TAMPA — The chief executive of HART rented a Harbour Island condominium for a year from a lawyer under contract with the transit agency — an arrangement that is among several allegations against David Armijo under investigation.
Armijo was suspended with pay in March after at least three employees accused him of numerous workplace violations, including conflicts of interest, favoritism in hiring and vendor selection, unauthorized trips and retaliation against employees who voiced concerns.
The claims allege that Armijo created a hostile workplace. But the specific complaints — as well as those who made them — remain shielded behind state whistle-blower protection laws.
Hillsborough County Commissioner Kevin Beckner, who is on the HART board of directors, confirmed board members are looking into the rental agreement as part of the complaints.
Armijo said he took proper steps to make sure the rental wasn't a conflict of interest and asked HART's then-attorney, Clark Jordan-Holmes, about the arrangement before he signed a lease. Jordan Holmes saw no problem, Armijo said.
Jordan-Holmes didn't return several messages from the St. Petersburg Times over two days.
Armijo oversees an annual $62 million budget and earned $185,000 a year to run Hillsborough's transit system that has buses and streetcars. His five-year contract runs through 2012.
In September 2007, Armijo arrived in Tampa and hired Traci Burns, a broker specializing in waterfront luxury homes and condominiums.
She found him three rentals on Harbour Island that he liked, Armijo said.
One at 760 Coral Reef Drive belonged to Mark Levitt, a labor lawyer with Allen Norton & Blue P.A., which has offices in Tampa and Winter Park.
Since May 2006, Levitt has been HART's contracted labor attorney. He works under a five-year contract the HART board approved that pays his firm $185 an hour, with a one-time 5 percent raise written into the contract. The contract existed before Armijo joined HART.
Levitt, who had been based in Tampa for years, moved to his firm's Winter Park office and said he needed a tenant for his two-story, three-bedroom, two-bath, 1,521-square-foot condo that a deed shows he bought in 2005 for $375,000.
"He was coming into town looking for a place and didn't want to buy at the time," Levitt said. "I know he was looking around, and I don't recall if somebody at HART might have mentioned it to him or whether I did."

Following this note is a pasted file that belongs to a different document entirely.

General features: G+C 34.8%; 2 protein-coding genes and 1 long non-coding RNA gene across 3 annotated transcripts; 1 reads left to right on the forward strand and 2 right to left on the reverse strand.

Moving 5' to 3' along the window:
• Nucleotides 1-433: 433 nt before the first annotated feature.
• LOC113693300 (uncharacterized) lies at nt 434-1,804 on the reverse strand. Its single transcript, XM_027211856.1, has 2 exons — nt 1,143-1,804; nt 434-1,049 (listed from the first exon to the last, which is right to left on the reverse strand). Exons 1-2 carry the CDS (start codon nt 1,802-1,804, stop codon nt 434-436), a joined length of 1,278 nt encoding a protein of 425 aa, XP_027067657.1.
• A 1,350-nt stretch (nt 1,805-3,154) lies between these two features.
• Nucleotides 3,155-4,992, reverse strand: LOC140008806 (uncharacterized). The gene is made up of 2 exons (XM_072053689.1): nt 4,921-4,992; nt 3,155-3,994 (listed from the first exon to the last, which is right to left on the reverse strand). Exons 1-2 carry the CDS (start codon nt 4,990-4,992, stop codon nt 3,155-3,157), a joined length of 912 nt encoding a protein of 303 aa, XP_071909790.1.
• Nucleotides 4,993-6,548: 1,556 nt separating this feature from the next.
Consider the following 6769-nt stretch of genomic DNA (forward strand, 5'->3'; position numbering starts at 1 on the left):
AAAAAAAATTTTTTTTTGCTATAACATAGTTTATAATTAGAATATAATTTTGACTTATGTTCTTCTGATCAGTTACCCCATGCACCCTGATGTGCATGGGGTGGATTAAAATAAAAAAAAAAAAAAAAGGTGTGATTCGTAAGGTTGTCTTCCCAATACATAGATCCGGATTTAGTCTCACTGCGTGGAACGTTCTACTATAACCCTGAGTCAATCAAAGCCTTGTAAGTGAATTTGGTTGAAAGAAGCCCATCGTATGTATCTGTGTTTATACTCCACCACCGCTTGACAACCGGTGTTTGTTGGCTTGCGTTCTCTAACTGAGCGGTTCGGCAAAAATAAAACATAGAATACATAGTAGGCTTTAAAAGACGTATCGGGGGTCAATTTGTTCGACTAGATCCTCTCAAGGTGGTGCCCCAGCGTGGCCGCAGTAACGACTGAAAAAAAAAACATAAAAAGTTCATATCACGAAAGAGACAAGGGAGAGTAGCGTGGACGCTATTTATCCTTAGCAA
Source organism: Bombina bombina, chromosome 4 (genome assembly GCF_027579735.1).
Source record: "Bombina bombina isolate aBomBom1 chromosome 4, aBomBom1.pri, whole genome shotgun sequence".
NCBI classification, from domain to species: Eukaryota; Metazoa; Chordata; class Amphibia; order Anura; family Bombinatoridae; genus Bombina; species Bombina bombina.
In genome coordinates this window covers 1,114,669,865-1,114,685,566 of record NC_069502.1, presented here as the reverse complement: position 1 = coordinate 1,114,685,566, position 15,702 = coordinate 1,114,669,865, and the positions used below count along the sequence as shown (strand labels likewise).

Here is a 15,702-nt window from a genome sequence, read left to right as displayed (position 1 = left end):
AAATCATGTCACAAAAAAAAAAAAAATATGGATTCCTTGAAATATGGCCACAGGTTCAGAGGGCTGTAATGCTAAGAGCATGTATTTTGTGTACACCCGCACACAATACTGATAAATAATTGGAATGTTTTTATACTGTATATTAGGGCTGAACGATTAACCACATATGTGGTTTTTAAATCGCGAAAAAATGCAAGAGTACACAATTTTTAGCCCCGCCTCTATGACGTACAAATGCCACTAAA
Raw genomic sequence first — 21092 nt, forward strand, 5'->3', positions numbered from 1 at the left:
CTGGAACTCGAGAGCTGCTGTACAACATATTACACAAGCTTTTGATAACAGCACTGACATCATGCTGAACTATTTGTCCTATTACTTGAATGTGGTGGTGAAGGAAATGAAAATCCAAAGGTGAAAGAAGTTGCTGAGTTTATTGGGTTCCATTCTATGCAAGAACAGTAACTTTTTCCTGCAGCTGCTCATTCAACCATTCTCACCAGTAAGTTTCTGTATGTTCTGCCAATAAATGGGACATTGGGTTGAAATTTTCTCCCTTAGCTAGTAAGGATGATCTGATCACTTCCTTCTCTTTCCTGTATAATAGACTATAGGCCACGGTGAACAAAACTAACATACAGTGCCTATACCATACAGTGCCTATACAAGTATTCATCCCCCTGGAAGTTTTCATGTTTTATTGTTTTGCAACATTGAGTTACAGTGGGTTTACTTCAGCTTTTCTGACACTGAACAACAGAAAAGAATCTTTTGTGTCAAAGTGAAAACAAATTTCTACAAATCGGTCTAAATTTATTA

Armijo said his real estate agent showed him Levitt's home through Levitt's rental agent. Levitt said he wasn't present.
Nor was he there, Levitt said, when Armijo signed a lease, which was written by Levitt's rental agent.
Rent was $2,100 a month for one year, Armijo said.
(Similar-sized Harbour Island rentals are currently priced between $1,695 and $2,500 a month, said Alicia McLendon of Turnbridge Properties of Tampa.)
"It was marketplace rent, and people who came in after him paid the same thing," Levitt said. "It was an arm's-length transaction. It was market conditions. Nothing unusual about it."
"I was not working with Mark at that time," Armijo added. "I had no direct relationship with him as part of the job."
Armijo said HART's use of Levitt as a labor lawyer has been declining over the past three years, something the billing figures bear out.
In 2006, Levitt's firm was paid $105,286. In 2007 — the year Armijo moved into Levitt's home — HART paid the firm $100,974. The next year, when Armijo would have still been in Levitt's home, the law firm received $56,996.
In subsequent years, Levitt's firm was paid $14,122 and $26,848 respectively. Levitt's contract is up this year, and his firm has put in a bid to be retained.
HART's employee handbook has a section that includes a broad conflict-of-interest clause.
Employees aren't allowed to have any outside financial or personal interest, direct or indirect, that is "incompatible" with their duties, impairs their judgment on the job or interferes with their performance.
If HART employees are involved financially on the other side of business dealings with HART, they are required to complete HART's disclosure questionnaire and statement.
Relationships that could be considered a potential conflict of interest — including "rental properties" — are supposed to be disclosed, the handbook said.
It's not clear if the disclosure Armijo said he made to HART's attorney constitutes a proper disclosure required by the policy, or if he was even required to do one.
The Florida Commission of Ethics declined to comment on the arrangement.
But it did provide a June 2008 opinion where a Bay County School Board member, who rented a home from an architect whose firm did business with the school district, was not a conflict of interest because the arrangement was at "fair market value" and the transaction wasn't intended to influence the board member.
Times staff writer Richard Danielson and researcher John Martin contributed to this report. Justin George can be reached at (813) 226-3368 or email@example.com.